Winter Journey – Percha Dam – December 2016

Traveling south toward Percha Dam State Park

Friday December 2nd, after spending last night at the Socorro Walmart, we arrive at Percha Dam State Park in southern New Mexico around noon. I am very happy that the site I was hoping for is available. It has a shelter with a rock wall windbreak, a campfire ring, and a big back yard, with woods beyond.

Campsite with stone windbreak and big back yard

After we get set up, it is still warm enough that I can play cello outside for awhile, serenading the trees and the birds.

Percha Dam cello in our big back yard

Lots of birds winter here, including Sandhill cranes, which we can hear not far away. After dinner, I read for bit before heading to bed. Clifford stays up late, working with his ham radio gear.

Saturday December 3rd, it was very windy and a bit of rain last the night.

A camp elf dances in the wind

We are grateful for Terry being dry and cozy, as it is chilly and windy all day – a good day for inside activities, including phone calls, emails, editing, writing and posting a blog, writing and posting a statement in favor of the Standing Rock people, and finishing the novel I started recently. The only outdoor activity is a bike ride down to the restroom at the other end of the campground. During my quiet time this morning, from the book “The Art of Forgiveness, Lovingkindness, and Peace” by Jack Kornfield, I read The past is over: Forgiveness means giving up all hope of a better past. That is very profound, knowing how hard it has been for me to accept certain aspects of my past.

Sunday December 4th, I walk down to the Rio Grande River at sunrise, hoping to spot the cranes that we hear and see overhead. No such luck and sadly, the Rio Grande River is exceeding low, the life nearly drained out of it with the dam and agriculture. Windy for much of the day, so spend time inside doing bookwork, editing for Ang, and working on CI email. In the afternoon, as the wind calms, I am able to play cello outdoors while there is still sunshine at the campsite.  The late afternoon sunlight lights up the mesa to the east and the trees at the campground.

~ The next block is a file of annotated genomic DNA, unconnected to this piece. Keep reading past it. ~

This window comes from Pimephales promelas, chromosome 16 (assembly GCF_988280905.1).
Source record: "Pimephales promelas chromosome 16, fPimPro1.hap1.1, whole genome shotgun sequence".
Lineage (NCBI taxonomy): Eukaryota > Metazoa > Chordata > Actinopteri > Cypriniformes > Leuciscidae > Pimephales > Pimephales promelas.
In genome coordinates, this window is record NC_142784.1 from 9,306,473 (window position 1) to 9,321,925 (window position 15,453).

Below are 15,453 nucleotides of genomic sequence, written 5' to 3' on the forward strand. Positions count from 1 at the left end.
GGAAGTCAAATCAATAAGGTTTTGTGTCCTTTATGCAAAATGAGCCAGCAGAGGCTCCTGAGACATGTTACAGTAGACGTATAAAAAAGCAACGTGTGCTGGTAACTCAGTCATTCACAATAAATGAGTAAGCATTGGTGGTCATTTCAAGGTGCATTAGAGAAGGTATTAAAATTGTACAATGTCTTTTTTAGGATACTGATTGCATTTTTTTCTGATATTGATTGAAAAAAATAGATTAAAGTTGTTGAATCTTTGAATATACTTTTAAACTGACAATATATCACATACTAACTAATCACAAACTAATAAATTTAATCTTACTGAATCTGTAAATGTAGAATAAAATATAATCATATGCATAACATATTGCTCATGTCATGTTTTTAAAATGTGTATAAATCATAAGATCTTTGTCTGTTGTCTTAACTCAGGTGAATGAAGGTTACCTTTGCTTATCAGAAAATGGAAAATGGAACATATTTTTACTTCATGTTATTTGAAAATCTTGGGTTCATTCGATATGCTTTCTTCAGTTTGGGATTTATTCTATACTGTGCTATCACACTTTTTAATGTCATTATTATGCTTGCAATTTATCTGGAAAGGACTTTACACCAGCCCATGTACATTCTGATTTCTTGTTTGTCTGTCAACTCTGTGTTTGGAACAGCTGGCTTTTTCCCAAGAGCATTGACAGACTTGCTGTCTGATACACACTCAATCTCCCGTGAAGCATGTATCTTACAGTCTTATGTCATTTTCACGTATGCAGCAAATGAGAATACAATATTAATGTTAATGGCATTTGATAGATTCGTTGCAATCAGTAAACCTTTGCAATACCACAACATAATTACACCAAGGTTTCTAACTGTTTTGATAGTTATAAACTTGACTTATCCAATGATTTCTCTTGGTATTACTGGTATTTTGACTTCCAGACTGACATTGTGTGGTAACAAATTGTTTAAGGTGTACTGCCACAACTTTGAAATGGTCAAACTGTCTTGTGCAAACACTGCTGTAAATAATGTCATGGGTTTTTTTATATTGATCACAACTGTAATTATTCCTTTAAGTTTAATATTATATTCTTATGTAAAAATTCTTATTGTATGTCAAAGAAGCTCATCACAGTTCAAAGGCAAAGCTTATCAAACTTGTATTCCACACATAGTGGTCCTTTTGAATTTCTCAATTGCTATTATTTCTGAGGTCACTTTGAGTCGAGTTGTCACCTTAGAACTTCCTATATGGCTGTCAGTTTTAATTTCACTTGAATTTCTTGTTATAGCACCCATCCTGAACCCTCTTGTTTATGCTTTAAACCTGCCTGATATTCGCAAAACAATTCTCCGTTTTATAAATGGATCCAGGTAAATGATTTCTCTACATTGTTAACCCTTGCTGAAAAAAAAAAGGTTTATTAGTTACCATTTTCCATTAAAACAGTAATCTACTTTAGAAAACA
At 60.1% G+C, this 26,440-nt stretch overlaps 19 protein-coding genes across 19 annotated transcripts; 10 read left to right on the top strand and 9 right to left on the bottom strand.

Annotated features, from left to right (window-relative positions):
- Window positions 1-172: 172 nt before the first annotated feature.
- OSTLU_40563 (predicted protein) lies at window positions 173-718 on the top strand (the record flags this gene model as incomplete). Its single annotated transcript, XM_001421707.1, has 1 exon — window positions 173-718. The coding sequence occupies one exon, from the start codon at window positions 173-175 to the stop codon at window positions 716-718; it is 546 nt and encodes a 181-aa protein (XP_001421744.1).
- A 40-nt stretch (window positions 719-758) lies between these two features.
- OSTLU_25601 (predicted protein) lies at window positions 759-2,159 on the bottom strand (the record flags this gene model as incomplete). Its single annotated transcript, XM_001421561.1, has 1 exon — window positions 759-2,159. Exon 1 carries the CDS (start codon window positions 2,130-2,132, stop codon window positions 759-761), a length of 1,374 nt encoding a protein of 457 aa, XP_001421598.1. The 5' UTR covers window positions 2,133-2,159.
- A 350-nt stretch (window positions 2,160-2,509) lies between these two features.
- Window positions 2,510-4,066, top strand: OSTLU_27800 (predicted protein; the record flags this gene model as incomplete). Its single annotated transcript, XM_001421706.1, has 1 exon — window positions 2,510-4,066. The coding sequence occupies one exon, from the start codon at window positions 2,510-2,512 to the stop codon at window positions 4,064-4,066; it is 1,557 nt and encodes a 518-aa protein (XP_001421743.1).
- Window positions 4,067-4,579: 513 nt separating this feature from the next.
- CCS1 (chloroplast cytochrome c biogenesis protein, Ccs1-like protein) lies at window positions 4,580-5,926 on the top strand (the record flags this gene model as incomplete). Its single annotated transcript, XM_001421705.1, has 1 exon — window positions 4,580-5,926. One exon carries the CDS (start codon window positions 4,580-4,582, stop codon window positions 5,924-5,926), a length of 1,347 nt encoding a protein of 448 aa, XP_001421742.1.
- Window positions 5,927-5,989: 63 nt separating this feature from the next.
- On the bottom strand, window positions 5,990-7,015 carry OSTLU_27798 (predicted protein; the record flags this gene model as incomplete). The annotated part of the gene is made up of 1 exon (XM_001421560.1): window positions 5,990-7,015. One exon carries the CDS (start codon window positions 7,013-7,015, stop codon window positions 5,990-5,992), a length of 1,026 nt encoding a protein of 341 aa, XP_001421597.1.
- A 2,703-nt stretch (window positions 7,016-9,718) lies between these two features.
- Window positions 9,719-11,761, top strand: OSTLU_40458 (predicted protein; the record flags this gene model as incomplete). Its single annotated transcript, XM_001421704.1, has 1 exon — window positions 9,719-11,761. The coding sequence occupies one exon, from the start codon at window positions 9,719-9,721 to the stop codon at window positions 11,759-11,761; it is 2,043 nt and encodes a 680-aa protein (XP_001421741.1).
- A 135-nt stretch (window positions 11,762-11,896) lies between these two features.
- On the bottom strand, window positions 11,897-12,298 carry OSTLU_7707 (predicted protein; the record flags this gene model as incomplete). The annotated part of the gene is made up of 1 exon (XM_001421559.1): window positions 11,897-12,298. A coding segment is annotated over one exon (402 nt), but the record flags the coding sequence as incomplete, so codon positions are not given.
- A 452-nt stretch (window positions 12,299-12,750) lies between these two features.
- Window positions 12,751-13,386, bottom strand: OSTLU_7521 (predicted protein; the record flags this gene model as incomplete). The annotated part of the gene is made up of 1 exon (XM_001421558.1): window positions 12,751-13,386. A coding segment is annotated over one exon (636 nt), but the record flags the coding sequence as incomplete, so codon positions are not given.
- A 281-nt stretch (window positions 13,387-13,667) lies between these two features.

Mesa to the east at sunset
Camp trees at sunset

Monday December 5th, 19 degrees this morning and the frost is really quite pretty – probably as close to snow as we are going to get on this trip.

Frost in the morning light

The day is sunny and calm with the temperature reaching to 65 degrees by afternoon. We go to the nearby little village of Arrey to mail a few items and set up our general delivery address. Back at camp I play cello outside, with an audience – the fellow from the neighboring campsite comes over to listen. The blog for today was my trip to Montana – kind of a hard one to write, as my mom’s passing has been sad for me. Clifford continues to work with his radios and with a portable visible-NIR spectrometer for CI research. We certainly keep busy!

2 thoughts on “Winter Journey – Percha Dam – December 2016”

  1. Hi Carol,
    That cello of yours sure gets around! Does she have a name? Regarding that Jack Kornfield quote/wisdom: It reminded me of stanza #4 in my poem “Love Is All” (pg.188) …

    “Love does not heed, nor need the lies of, the past
    And the so-called future and what it may hold, raises no worry nor concern
    It knows the Harvest is here now and the Fruit is ripe for the mindful picking…”

    1. Hi Daryl,
      I started a reply, but it disappeared, so if you see two replies, that is why. This cello is just called the Old School Cello because I used it at school when I was teaching. I have a better cello, but it is too valuable and fragile to take on a road trip due to the changes of temperature and humidity, as well as the greater danger of theft. So the better cello languishes at home, safe, but alone and lonely.

      I appreciate the words of your poem, as it does relate to the necessity of letting the past go and not being hindered by fear of the future, but instead staying in the present and appreciating what it has to offer. This has been an ongoing challenge for me, but both photography and playing the cello are very present-moment activities.

      Thanks for your comments.

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